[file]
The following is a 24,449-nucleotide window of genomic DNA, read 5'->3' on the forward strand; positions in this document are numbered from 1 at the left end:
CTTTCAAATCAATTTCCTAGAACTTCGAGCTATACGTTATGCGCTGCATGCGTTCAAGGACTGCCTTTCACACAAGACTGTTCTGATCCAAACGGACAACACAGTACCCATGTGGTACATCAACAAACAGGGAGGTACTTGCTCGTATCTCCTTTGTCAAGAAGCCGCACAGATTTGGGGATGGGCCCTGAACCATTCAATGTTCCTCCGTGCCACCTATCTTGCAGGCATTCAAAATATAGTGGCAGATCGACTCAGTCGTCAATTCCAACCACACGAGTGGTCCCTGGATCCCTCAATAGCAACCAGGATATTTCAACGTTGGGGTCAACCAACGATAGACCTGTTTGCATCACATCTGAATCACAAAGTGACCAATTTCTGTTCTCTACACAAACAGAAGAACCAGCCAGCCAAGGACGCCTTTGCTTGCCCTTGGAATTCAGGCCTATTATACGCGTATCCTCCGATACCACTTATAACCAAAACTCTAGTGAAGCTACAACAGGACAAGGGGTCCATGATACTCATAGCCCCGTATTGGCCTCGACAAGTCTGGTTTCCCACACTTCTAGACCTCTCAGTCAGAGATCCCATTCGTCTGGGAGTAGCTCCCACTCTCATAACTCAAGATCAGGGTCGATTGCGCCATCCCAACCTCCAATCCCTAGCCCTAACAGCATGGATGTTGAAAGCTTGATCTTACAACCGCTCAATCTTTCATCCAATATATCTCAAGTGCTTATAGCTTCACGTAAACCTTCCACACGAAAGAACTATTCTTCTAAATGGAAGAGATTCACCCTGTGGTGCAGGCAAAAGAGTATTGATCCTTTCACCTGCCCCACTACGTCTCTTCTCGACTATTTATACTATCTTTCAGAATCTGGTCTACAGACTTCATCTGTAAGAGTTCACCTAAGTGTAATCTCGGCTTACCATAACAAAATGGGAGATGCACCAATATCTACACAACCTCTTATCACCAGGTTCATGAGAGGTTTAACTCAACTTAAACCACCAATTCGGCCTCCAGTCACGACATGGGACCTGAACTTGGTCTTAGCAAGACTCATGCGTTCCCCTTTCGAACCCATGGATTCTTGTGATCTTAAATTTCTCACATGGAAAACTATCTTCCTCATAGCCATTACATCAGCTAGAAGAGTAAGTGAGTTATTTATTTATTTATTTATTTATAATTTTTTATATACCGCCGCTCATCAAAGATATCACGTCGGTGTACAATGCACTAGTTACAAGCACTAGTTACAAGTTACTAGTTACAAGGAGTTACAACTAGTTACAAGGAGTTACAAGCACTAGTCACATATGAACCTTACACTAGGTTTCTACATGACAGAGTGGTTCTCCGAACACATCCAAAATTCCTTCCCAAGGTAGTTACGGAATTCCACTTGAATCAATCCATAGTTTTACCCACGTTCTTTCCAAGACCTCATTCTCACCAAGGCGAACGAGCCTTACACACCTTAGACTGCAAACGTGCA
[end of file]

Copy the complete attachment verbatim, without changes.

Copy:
The following is a 24,449-nucleotide window of genomic DNA, read 5'->3' on the forward strand; positions in this document are numbered from 1 at the left end:
CTTTCAAATCAATTTCCTAGAACTTCGAGCTATACGTTATGCGCTGCATGCGTTCAAGGACTGCCTTTCACACAAGACTGTTCTGATCCAAACGGACAACACAGTACCCATGTGGTACATCAACAAACAGGGAGGTACTTGCTCGTATCTCCTTTGTCAAGAAGCCGCACAGATTTGGGGATGGGCCCTGAACCATTCAATGTTCCTCCGTGCCACCTATCTTGCAGGCATTCAAAATATAGTGGCAGATCGACTCAGTCGTCAATTCCAACCACACGAGTGGTCCCTGGATCCCTCAATAGCAACCAGGATATTTCAACGTTGGGGTCAACCAACGATAGACCTGTTTGCATCACATCTGAATCACAAAGTGACCAATTTCTGTTCTCTACACAAACAGAAGAACCAGCCAGCCAAGGACGCCTTTGCTTGCCCTTGGAATTCAGGCCTATTATACGCGTATCCTCCGATACCACTTATAACCAAAACTCTAGTGAAGCTACAACAGGACAAGGGGTCCATGATACTCATAGCCCCGTATTGGCCTCGACAAGTCTGGTTTCCCACACTTCTAGACCTCTCAGTCAGAGATCCCATTCGTCTGGGAGTAGCTCCCACTCTCATAACTCAAGATCAGGGTCGATTGCGCCATCCCAACCTCCAATCCCTAGCCCTAACAGCATGGATGTTGAAAGCTTGATCTTACAACCGCTCAATCTTTCATCCAATATATCTCAAGTGCTTATAGCTTCACGTAAACCTTCCACACGAAAGAACTATTCTTCTAAATGGAAGAGATTCACCCTGTGGTGCAGGCAAAAGAGTATTGATCCTTTCACCTGCCCCACTACGTCTCTTCTCGACTATTTATACTATCTTTCAGAATCTGGTCTACAGACTTCATCTGTAAGAGTTCACCTAAGTGTAATCTCGGCTTACCATAACAAAATGGGAGATGCACCAATATCTACACAACCTCTTATCACCAGGTTCATGAGAGGTTTAACTCAACTTAAACCACCAATTCGGCCTCCAGTCACGACATGGGACCTGAACTTGGTCTTAGCAAGACTCATGCGTTCCCCTTTCGAACCCATGGATTCTTGTGATCTTAAATTTCTCACATGGAAAACTATCTTCCTCATAGCCATTACATCAGCTAGAAGAGTAAGTGAGTTATTTATTTATTTATTTATTTATAATTTTTTATATACCGCCGCTCATCAAAGATATCACGTCGGTGTACAATGCACTAGTTACAAGCACTAGTTACAAGTTACTAGTTACAAGGAGTTACAACTAGTTACAAGGAGTTACAAGCACTAGTCACATATGAACCTTACACTAGGTTTCTACATGACAGAGTGGTTCTCCGAACACATCCAAAATTCCTTCCCAAGGTAGTTACGGAATTCCACTTGAATCAATCCATAGTTTTACCCACGTTCTTTCCAAGACCTCATTCTCACCAAGGCGAACGAGCCTTACACACCTTAGACTGCAAACGTGCA